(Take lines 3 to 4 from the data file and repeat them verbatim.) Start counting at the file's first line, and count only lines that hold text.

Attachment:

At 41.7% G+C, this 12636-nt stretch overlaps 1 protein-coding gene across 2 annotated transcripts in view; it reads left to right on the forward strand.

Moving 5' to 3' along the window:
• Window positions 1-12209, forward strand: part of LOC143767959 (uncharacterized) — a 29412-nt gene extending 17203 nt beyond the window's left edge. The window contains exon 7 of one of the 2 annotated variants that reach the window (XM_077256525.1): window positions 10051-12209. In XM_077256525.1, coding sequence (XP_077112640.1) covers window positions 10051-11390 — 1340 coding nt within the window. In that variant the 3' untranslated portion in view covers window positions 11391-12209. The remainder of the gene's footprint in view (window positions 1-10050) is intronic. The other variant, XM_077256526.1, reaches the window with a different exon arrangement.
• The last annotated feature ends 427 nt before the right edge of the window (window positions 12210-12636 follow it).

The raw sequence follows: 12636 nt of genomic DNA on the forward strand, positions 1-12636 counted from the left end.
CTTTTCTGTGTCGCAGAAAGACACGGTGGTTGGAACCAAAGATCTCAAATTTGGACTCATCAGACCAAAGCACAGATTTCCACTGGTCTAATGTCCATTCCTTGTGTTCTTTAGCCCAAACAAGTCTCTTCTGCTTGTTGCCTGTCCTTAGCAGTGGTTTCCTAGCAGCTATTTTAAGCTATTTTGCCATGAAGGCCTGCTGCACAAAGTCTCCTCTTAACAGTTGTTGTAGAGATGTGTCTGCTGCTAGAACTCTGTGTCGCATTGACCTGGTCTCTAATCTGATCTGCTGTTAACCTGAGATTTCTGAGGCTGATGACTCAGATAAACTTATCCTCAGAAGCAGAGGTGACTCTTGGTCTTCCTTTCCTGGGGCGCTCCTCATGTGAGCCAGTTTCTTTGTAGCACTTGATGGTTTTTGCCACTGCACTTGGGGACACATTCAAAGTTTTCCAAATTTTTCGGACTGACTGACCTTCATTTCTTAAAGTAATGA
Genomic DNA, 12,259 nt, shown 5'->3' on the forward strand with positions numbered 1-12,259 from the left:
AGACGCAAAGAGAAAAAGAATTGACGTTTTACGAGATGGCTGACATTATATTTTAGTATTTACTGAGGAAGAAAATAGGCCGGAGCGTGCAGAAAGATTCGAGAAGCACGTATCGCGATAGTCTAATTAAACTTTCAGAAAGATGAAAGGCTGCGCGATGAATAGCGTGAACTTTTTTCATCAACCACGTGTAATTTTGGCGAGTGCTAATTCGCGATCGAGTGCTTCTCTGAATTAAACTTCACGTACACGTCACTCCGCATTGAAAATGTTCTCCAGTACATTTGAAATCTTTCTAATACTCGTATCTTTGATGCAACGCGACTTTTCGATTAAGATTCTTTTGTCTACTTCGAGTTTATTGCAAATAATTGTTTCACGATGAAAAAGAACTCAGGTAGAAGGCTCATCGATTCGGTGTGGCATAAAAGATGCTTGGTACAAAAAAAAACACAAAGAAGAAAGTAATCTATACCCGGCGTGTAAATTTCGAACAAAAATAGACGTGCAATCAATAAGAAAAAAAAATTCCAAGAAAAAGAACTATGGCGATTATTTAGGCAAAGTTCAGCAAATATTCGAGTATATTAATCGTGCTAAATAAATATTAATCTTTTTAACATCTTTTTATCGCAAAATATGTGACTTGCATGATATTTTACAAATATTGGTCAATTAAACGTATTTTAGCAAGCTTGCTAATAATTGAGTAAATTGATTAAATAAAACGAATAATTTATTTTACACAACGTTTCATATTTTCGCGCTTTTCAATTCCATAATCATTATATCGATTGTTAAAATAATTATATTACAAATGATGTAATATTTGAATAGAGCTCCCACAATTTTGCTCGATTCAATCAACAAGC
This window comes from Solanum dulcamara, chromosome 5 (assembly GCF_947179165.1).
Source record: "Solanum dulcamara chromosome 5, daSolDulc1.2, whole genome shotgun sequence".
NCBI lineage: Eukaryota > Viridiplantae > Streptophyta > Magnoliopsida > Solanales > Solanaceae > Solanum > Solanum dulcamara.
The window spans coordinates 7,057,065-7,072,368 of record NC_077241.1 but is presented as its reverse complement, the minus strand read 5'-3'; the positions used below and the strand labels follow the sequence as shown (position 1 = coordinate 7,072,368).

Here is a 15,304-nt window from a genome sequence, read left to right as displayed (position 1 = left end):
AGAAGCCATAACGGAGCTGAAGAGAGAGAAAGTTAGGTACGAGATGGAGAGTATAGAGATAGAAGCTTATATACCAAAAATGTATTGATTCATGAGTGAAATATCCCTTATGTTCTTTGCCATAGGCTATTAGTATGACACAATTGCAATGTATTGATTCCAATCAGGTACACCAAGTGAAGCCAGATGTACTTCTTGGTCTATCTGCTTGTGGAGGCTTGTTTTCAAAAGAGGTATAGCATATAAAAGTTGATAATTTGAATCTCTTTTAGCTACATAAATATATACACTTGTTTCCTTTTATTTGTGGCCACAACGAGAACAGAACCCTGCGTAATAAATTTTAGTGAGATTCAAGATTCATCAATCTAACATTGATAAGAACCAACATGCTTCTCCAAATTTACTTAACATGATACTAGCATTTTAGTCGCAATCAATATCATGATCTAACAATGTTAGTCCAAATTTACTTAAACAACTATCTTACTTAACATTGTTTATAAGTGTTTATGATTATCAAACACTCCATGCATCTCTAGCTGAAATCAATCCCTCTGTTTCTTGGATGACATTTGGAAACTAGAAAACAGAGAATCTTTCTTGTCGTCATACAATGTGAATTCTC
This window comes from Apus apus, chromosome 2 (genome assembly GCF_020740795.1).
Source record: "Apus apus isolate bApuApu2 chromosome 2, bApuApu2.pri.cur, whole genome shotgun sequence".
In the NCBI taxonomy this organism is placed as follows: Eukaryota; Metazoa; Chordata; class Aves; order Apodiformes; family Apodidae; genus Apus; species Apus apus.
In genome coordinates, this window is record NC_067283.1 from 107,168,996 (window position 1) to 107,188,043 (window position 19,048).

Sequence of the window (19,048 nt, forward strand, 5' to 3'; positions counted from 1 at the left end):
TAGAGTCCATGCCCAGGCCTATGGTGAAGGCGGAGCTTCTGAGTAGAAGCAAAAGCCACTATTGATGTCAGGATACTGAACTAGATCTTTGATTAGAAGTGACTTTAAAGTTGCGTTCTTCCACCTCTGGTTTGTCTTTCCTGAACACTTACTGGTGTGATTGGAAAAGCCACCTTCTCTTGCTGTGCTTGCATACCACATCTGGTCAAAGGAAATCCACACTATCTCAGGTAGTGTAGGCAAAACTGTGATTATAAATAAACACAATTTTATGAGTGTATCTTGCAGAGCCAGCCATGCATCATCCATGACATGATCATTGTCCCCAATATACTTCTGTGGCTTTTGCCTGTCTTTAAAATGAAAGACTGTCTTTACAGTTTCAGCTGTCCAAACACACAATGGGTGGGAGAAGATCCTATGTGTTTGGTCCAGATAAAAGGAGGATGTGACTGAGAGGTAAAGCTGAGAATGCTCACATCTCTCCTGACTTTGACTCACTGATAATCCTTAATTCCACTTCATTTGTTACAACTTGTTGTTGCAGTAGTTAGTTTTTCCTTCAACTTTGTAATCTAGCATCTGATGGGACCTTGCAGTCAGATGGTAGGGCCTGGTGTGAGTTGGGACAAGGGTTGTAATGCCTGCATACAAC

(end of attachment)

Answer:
• Window positions 1-12209, forward strand: part of LOC143767959 (uncharacterized) — a 29412-nt gene extending 17203 nt beyond the window's left edge. The window contains exon 7 of one of the 2 annotated variants that reach the window (XM_077256525.1): window positions 10051-12209. In XM_077256525.1, coding sequence (XP_077112640.1) covers window positions 10051-11390 — 1340 coding nt within the window. In that variant the 3' untranslated portion in view covers window positions 11391-12209. The remainder of the gene's footprint in view (window positions 1-10050) is intronic. The other variant, XM_077256526.1, reaches the window with a different exon arrangement.
• The last annotated feature ends 427 nt before the right edge of the window (window positions 12210-12636 follow it).